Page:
After yesterday’s post on the prospects of Willie Colon moving to guard, I starting thinking. Assuming that we were all transported to a magical place where this could actually happen (in this land, Ike can catch), I was all set to write today about what such a shuffling along the o-line would mean for the Steelers’ draft plans.
Specifically: would a starting lineup of Max, Kemoeatu, Maurkice, Colon and Flozell (and, for shiggles, let’s say the Steelers also re-signed Trai and Jonathan Scott) mitigate the need for drafting an offensive lineman in April? (Obligatorily ducks because I know you just threw something at your screen upon reading that last sentence. Fair enough but hear me out…)
I only bring it because the names mentioned above, along with Dougie Legursky and Ramon Foster, give the Steelers nine offensive linemen. Draft a guy in the first three or four rounds, and you expect him to make the final 53. Not sure where he’d fit in, although there’s always the possibility that Essex or Scott (or both) don’t return to Pittsburgh.
All else equal, I’d lean towards getting younger along the o-line through the draft and jettisoning Essex … and if necessary, whoever grades out as the worst lineman among the names remaining. The danger is that, like the 2010 season, there could be a run on injuries and a rookie would be forced into the lineup. I would say it’s unlikely, but the laws of probability don’t seem to apply to the Steelers. I saw things in 2010 that I could have never, ever imagined (Tony Hills at guard! Ramon Foster at tackle!).
But there is a problem with all of that. As I pointed out yesterday, why the hell would Colon want guard money when he’s an NFL tackle? Second, Eddie Bouchette writes that there is “little chance” Colon will be with the Steelers next season. This assumes that the league and the players’ union avoids impending labor doom, because there are scenarios where Colon might not have a choice on his 2011 whereabouts.
PFT‘s Gregg Rosenthal wonders if that’s just Colon’s agent working from the assumption that the Steelers won’t pay his client what he wants. Seems plausible. And while I’d love to have Colon back (it would be nice, for once, to be able to say “Yeah, the offensive line isn’t the team’s biggest issue heading into training camp.”), I was never convinced that he was anything more than an average to above-average tackle. Yes, there was talk about him being one of the league’s best right tackles before blowing up his knee, but you don’t have to be JJ Cooper to see that that was a stretch.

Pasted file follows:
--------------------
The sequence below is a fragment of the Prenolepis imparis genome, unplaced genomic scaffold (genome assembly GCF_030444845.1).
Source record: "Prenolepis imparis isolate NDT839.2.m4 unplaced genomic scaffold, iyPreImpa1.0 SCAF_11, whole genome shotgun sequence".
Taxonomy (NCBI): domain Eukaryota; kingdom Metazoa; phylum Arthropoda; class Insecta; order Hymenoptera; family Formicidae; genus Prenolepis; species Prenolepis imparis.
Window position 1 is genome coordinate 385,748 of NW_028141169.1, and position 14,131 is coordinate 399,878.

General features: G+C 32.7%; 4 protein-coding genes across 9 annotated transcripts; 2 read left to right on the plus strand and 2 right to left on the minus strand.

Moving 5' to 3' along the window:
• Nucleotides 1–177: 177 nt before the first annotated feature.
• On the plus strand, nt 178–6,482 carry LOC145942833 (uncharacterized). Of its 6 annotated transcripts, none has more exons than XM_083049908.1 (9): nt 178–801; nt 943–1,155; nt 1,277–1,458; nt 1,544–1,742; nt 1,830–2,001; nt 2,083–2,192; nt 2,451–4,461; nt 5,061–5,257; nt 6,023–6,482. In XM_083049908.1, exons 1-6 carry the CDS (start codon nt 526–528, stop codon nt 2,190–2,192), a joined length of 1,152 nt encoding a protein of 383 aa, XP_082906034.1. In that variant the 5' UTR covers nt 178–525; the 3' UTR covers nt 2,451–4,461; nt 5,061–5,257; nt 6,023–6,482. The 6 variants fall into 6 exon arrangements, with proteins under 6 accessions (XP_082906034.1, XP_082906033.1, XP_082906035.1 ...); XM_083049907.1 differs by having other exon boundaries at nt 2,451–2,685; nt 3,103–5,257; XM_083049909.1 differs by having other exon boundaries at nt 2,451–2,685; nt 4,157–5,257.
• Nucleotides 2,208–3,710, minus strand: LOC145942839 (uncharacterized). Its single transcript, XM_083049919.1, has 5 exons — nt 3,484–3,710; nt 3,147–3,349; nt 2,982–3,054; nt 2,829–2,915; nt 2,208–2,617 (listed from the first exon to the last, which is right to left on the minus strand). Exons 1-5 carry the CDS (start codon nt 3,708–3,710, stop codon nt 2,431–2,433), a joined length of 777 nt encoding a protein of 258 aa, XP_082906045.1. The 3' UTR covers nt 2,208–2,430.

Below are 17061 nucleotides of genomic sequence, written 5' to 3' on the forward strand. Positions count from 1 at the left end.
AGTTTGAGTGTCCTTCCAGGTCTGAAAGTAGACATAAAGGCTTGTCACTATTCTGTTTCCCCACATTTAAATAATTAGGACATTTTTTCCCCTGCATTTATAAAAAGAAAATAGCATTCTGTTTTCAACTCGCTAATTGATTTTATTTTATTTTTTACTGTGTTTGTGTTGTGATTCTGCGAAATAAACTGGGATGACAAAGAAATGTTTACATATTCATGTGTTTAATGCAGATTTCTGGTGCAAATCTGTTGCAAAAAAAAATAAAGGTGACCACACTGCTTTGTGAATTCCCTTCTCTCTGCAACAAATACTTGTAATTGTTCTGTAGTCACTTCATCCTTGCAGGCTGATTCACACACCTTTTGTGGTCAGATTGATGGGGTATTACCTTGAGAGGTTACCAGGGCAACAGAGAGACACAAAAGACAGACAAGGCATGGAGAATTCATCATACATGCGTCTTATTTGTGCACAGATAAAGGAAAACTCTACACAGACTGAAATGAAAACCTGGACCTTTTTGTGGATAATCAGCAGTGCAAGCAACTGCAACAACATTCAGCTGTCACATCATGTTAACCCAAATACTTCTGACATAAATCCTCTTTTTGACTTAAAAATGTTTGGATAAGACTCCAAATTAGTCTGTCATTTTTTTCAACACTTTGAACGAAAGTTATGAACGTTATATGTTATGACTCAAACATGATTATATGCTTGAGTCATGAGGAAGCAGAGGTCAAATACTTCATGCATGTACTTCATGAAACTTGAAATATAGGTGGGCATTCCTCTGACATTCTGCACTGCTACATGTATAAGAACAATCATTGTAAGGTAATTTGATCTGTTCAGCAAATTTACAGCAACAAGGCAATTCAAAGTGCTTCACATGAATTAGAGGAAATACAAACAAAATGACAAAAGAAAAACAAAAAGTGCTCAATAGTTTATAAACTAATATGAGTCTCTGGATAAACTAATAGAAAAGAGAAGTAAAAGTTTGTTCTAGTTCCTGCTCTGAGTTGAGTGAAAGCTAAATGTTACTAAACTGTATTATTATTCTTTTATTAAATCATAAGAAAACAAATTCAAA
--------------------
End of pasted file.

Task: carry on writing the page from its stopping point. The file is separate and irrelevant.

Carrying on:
Yes, Colon would help the Steelers next season, but it wouldn’t take me long to get over the loss if the team decided to move on. Which brings us full circle, in terms of the draft. If Colon leaves, Pittsburgh will again be in the market for an offensive lineman. We know what the current cast of characters can do, and even if Flozell is a year older, it’s not like losing a step will suddenly cripple his game. It wouldn’t be much of a stretch to see him playing right tackle in a wheelchair. In fact, it might actually increase his mobility. But he’s a stopgap. Youth and depth are at the top of the to-do list if Colon bolts.
I’m guessing you saw my “CB or OL?” post from last week (not sure how you could have missed it; I mention it every chance I get). In the comments, tequila0341 links to Mike Mayock’s full take on the Steelers draft needs, specifically the possible lack of cornerback depth at the end of the first round.
During a conference call, Mayock, speaking generally, said that “If you’re looking for a cornerback at the end of the first round, you might have a problem.” But added:
Remember, these are my preferences. Pittsburgh might like the kid from Texas. They might like the kid from Miami. I happen to think the kid from Miami to me is a second or third round corner. He’s not a first round corner.
Aaron Williams, I think would be interesting to them. He’ll tackle. He’s kind of a physical guy, bigger corner. He might be the guy that they look at. If it’s not corner, then I think it has to be offensive line.
I thought they did a great job keeping it together with all the injuries they’ve had this year. But they’ve got to go get one of those big tackles that I’ve already mentioned or get one of those inside guys. One way or another, they’ve got to upgrade the athleticism of the offensive line.
At this point, two months out from the draft and with free-agent implications surrounding the lockout yet to be decided, I don’t know what to think. If Flozell and Colon return (along with a few key reserves), I could see the team passing on an offensive lineman altogether. And, hell, who knows, maybe they’ll even trade up to get the defensive back they really want.
(That, folks, is my clumsy attempt at foreshadowing. I’ll have a post going up soon about the team’s recent history at trading up and down the draft board.)